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On this page: Lamprus – Lampter – Lampus – Lamus – Lamynthius – Lanassa



ferred to by Aristophanes (Nub. 967), was ascribed to Lamprocles by Phrynichus, though Eratosthenes and others ascribed it to Phrynichus himself, while some made Stesichorus its author. (Schol. in Arisfoph. he.) The scholiast who makes this statement calls Lamprocles the son or disciple of Midon. Thus much is evident from all accounts, that Lamprocles practised a severe style both of poetry and music, and that he belongs to a good period of those arts, probably the sixth, or, at the latest, the beginning of the fifth century b. c. (Fa­ bric. BM. Grace, vol. ii. p. 127 ; Schmidt, Diatrib. in Dithyramb, pp. 138—143 ; Schneidewin, Detect. Poes.Graec.v.462.) [P. S.]

LAMPRUS (Ao/wr/Mfc), the husband of Gala- teia. [galateia, No. 2.] [L. S.]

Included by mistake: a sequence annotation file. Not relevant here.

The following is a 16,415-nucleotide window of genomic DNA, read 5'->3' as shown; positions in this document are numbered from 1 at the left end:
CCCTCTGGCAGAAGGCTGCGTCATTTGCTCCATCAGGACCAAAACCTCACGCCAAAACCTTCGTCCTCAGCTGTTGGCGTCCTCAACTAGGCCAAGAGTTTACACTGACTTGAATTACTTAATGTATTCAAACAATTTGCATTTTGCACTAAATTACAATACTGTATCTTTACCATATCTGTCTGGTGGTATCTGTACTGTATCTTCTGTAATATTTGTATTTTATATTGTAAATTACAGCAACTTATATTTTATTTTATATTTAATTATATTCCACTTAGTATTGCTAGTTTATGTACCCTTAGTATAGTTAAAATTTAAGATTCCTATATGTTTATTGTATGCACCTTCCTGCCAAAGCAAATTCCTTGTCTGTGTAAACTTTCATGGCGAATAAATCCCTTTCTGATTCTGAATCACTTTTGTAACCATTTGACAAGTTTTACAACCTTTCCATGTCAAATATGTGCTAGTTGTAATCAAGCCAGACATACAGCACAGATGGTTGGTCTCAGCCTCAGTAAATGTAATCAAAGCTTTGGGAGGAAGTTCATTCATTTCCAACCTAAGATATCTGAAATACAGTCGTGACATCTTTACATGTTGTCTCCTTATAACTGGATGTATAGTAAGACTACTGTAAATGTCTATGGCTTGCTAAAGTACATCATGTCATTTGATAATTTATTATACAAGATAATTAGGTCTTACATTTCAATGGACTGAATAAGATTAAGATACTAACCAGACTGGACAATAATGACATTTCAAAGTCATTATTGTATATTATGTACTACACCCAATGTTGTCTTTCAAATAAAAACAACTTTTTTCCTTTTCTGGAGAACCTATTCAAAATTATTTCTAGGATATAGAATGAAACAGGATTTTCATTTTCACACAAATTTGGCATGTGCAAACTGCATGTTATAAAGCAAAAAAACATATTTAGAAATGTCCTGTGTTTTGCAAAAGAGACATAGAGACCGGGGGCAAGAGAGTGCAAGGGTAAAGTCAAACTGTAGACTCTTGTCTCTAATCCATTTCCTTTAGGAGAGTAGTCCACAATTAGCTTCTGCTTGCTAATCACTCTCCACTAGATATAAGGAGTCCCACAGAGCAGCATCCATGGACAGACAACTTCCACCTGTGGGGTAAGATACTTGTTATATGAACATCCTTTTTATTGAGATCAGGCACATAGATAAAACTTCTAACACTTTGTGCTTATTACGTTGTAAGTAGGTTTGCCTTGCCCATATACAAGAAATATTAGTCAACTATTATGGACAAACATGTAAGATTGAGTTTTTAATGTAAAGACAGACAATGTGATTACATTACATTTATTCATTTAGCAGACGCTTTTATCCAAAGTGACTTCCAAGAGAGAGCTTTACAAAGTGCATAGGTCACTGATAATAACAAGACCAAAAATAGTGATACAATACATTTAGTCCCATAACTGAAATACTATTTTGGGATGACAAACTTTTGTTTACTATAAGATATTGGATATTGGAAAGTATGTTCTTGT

LAMPRUS (Adfwrpos). 1. A teacher of music at Athens in the youth of Socrates, who is made by Plato to mention him with a sort of ironical praise, as second only to Connus. (Menex. p. 236; comp. Ath. x. p. 506, f.) We learn from other sources that he was very celebrated as a musician. (Ath. ii. p. 44, d.; Plut. de Mus. 31, p. 1142 ; Nepos, Epam. 2.) He is said to have been the teacher of Sophocles in music and dancing. (Ath. i. p. 20, f. ; Pit. Soph.) This statement, and the reference to his death by Phrynichus (ap. Ath. ii. p. 44, d.), fix his time to the former part of the fifth century b. c.

2. Of Erythrae, a Peripatetic philosopher, who is mentioned by Suidas as the teacher of Aristox-enus. (Suid. s. v.-ApiffrSfaos.)

3. A grammarian mentioned in the Magna Mo- ralia ascribed to Aristotle, ii. 7. (Fabric. Bibl. Graec.vo\. ii. p. 128.) [P. S.]